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For some nutrients (e.g., fluoride, phosphorus, vitamin C) the distribution of usual intake would need to include intake from all sources, while for others (e.g., magnesium, folate, niacin, vitamin E) only the distribution of usual supplement intake would be needed.

Figure 6-1 provides a hypothetical example of the relationship between population median intakes and the risk function for intakes at all levels. It can be seen that the percentage of the population at risk would differ depending on the steepness of the risk function. As noted above, however, the risk function (the dose-response curve) for all nutrients is unknown.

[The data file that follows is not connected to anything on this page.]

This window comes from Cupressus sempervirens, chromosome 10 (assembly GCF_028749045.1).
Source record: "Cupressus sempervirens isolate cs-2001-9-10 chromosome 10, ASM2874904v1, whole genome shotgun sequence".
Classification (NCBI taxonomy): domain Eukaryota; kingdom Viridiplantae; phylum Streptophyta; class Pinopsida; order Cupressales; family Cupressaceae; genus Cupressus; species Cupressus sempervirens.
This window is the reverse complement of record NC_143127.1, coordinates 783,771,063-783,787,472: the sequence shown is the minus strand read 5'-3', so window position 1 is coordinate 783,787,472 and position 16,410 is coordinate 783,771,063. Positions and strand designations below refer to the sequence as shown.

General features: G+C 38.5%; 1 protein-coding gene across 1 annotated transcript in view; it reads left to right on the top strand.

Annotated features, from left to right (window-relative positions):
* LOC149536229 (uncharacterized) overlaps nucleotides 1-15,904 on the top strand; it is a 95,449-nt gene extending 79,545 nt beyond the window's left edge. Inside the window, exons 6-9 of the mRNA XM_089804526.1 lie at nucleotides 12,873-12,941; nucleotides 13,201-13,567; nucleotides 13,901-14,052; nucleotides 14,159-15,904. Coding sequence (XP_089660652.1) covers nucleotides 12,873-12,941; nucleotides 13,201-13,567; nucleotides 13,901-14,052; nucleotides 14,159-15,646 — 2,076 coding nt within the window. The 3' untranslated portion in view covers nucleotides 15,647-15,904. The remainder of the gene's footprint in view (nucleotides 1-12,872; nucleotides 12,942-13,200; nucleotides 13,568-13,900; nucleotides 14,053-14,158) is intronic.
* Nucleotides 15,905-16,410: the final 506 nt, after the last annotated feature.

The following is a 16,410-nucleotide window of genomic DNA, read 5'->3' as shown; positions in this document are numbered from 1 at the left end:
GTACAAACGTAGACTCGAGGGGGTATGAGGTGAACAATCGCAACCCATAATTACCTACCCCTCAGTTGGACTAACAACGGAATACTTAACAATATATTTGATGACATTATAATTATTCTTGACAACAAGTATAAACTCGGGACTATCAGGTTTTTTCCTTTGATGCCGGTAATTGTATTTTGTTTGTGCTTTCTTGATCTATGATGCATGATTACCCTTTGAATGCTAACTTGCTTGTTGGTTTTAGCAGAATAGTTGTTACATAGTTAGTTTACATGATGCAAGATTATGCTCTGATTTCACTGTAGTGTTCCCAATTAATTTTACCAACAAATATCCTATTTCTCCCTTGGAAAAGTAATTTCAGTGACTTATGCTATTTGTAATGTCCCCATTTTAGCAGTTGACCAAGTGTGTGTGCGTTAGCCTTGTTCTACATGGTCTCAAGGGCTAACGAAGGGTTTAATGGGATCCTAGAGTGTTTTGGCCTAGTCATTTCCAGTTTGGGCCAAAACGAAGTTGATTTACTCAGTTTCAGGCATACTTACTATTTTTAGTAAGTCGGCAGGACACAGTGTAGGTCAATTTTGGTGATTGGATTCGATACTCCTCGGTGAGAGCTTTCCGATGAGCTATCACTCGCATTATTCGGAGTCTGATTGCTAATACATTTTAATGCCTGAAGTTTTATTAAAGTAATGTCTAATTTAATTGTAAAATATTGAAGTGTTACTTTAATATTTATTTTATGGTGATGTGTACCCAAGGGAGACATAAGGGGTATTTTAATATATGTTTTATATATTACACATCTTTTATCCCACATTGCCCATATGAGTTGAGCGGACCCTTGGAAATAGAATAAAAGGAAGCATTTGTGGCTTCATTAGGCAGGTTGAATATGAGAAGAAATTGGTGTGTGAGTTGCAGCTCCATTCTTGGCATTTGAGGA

Figure 6-2 illustrates a distribution of usual nutrient intakes in a population; the proportion of the population with usual intakes above the UL represents the potential at-risk group. An evaluation of the public health significance of the risk to the population consuming a nutrient in excess of the UL would be required to determine if action was needed.

If no discernible portion of the population consumes the nutrient in excess of the UL, no public health risk should exist. However, if

FIGURE 6-1 Hypothetical example of risk of adverse effects compared to population intake. The fraction of the population having usual nutrient intakes above the Tolerable Upper Intake Level (UL) is potentially at risk; the probability of adverse effects increases as nutrient intakes increase above the UL, although the true risk function is not known for most nutrients. NOAEL = no-observed-adverse-effect level, LOAEL = lowest-observed-adverse-effect level.

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